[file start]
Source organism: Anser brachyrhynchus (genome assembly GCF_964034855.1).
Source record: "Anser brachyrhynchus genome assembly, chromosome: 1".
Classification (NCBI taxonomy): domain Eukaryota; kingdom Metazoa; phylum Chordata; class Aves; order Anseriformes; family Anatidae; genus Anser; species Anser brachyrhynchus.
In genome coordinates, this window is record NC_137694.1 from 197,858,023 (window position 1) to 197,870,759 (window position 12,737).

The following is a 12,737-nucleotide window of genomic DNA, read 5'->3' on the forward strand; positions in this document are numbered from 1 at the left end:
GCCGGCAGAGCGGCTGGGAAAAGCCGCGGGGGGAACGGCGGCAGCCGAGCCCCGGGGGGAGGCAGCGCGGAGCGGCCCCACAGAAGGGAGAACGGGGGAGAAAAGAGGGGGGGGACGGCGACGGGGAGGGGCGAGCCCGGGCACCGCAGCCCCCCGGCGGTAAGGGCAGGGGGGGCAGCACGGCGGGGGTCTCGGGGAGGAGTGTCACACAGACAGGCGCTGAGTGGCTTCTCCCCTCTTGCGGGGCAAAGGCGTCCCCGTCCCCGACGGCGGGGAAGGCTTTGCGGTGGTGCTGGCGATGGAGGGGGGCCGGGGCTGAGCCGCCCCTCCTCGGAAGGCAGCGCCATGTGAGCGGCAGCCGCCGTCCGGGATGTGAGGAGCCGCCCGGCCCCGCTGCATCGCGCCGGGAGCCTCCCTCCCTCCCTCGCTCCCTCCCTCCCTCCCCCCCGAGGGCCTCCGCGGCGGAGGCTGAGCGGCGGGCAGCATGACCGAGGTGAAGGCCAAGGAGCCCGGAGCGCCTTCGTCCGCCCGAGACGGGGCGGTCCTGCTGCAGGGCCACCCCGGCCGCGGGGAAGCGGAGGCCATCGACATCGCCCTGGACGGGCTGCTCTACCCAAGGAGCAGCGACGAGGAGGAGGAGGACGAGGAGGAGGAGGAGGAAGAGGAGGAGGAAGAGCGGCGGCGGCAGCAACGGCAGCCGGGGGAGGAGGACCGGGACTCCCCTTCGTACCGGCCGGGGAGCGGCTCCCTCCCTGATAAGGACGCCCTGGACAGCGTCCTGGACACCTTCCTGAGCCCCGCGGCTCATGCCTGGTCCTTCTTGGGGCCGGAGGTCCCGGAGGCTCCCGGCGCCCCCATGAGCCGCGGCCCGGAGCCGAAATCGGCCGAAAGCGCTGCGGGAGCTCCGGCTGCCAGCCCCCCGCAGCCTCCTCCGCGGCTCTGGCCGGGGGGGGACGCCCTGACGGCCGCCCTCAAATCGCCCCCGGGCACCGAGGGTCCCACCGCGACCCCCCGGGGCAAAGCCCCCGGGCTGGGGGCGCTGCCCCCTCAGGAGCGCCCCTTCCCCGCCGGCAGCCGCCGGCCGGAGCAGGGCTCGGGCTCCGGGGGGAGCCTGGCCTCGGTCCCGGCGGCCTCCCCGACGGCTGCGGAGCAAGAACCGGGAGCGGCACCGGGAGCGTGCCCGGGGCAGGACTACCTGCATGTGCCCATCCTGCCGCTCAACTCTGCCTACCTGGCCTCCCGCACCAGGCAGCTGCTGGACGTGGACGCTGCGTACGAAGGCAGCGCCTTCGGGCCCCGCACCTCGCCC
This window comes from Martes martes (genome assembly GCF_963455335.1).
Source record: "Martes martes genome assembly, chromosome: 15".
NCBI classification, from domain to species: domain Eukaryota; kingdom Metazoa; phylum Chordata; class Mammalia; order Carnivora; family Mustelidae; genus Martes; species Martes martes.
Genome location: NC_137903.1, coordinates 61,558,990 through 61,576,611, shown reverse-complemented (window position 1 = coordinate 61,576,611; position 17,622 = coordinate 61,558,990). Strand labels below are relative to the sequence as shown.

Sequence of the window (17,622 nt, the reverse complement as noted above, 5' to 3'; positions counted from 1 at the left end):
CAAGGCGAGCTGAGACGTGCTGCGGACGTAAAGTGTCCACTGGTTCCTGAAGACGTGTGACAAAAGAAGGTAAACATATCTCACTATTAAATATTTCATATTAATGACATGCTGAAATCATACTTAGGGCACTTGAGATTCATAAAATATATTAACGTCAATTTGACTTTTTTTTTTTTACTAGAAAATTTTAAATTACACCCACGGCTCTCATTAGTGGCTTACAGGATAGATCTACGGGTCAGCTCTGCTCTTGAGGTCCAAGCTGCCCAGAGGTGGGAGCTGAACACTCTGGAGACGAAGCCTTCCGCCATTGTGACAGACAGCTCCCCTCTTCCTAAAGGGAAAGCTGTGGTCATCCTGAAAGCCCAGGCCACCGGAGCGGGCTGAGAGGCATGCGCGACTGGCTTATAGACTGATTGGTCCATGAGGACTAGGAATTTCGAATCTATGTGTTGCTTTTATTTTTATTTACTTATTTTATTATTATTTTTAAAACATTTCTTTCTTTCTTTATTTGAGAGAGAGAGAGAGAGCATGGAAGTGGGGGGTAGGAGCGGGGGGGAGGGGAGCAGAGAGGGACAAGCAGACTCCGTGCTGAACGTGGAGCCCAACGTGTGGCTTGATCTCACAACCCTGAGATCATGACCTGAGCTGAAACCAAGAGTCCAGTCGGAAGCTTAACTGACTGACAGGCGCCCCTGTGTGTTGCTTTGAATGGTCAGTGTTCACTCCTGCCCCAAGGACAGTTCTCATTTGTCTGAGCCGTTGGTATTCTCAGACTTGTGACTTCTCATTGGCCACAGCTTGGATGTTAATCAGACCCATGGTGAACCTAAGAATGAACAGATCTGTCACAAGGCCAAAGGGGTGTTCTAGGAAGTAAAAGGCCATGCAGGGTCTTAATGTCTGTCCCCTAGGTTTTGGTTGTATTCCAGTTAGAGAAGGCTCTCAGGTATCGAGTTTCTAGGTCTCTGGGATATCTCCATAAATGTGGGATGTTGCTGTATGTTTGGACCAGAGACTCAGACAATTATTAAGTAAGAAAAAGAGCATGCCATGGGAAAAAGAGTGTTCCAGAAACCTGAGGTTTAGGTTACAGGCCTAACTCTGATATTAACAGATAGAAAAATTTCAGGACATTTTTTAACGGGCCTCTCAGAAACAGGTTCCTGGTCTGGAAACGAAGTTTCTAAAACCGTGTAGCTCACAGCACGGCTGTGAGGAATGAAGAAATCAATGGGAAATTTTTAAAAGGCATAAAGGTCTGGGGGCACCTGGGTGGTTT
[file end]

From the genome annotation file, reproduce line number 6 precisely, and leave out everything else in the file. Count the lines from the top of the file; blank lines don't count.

GCCGGCAGAGCGGCTGGGAAAAGCCGCGGGGGGAACGGCGGCAGCCGAGCCCCGGGGGGAGGCAGCGCGGAGCGGCCCCACAGAAGGGAGAACGGGGGAGAAAAGAGGGGGGGGACGGCGACGGGGAGGGGCGAGCCCGGGCACCGCAGCCCCCCGGCGGTAAGGGCAGGGGGGGCAGCACGGCGGGGGTCTCGGGGAGGAGTGTCACACAGACAGGCGCTGAGTGGCTTCTCCCCTCTTGCGGGGCAAAGGCGTCCCCGTCCCCGACGGCGGGGAAGGCTTTGCGGTGGTGCTGGCGATGGAGGGGGGCCGGGGCTGAGCCGCCCCTCCTCGGAAGGCAGCGCCATGTGAGCGGCAGCCGCCGTCCGGGATGTGAGGAGCCGCCCGGCCCCGCTGCATCGCGCCGGGAGCCTCCCTCCCTCCCTCGCTCCCTCCCTCCCTCCCCCCCGAGGGCCTCCGCGGCGGAGGCTGAGCGGCGGGCAGCATGACCGAGGTGAAGGCCAAGGAGCCCGGAGCGCCTTCGTCCGCCCGAGACGGGGCGGTCCTGCTGCAGGGCCACCCCGGCCGCGGGGAAGCGGAGGCCATCGACATCGCCCTGGACGGGCTGCTCTACCCAAGGAGCAGCGACGAGGAGGAGGAGGACGAGGAGGAGGAGGAGGAAGAGGAGGAGGAAGAGCGGCGGCGGCAGCAACGGCAGCCGGGGGAGGAGGACCGGGACTCCCCTTCGTACCGGCCGGGGAGCGGCTCCCTCCCTGATAAGGACGCCCTGGACAGCGTCCTGGACACCTTCCTGAGCCCCGCGGCTCATGCCTGGTCCTTCTTGGGGCCGGAGGTCCCGGAGGCTCCCGGCGCCCCCATGAGCCGCGGCCCGGAGCCGAAATCGGCCGAAAGCGCTGCGGGAGCTCCGGCTGCCAGCCCCCCGCAGCCTCCTCCGCGGCTCTGGCCGGGGGGGGACGCCCTGACGGCCGCCCTCAAATCGCCCCCGGGCACCGAGGGTCCCACCGCGACCCCCCGGGGCAAAGCCCCCGGGCTGGGGGCGCTGCCCCCTCAGGAGCGCCCCTTCCCCGCCGGCAGCCGCCGGCCGGAGCAGGGCTCGGGCTCCGGGGGGAGCCTGGCCTCGGTCCCGGCGGCCTCCCCGACGGCTGCGGAGCAAGAACCGGGAGCGGCACCGGGAGCGTGCCCGGGGCAGGACTACCTGCATGTGCCCATCCTGCCGCTCAACTCTGCCTACCTGGCCTCCCGCACCAGGCAGCTGCTGGACGTGGACGCTGCGTACGAAGGCAGCGCCTTCGGGCCCCGCACCTCGCCC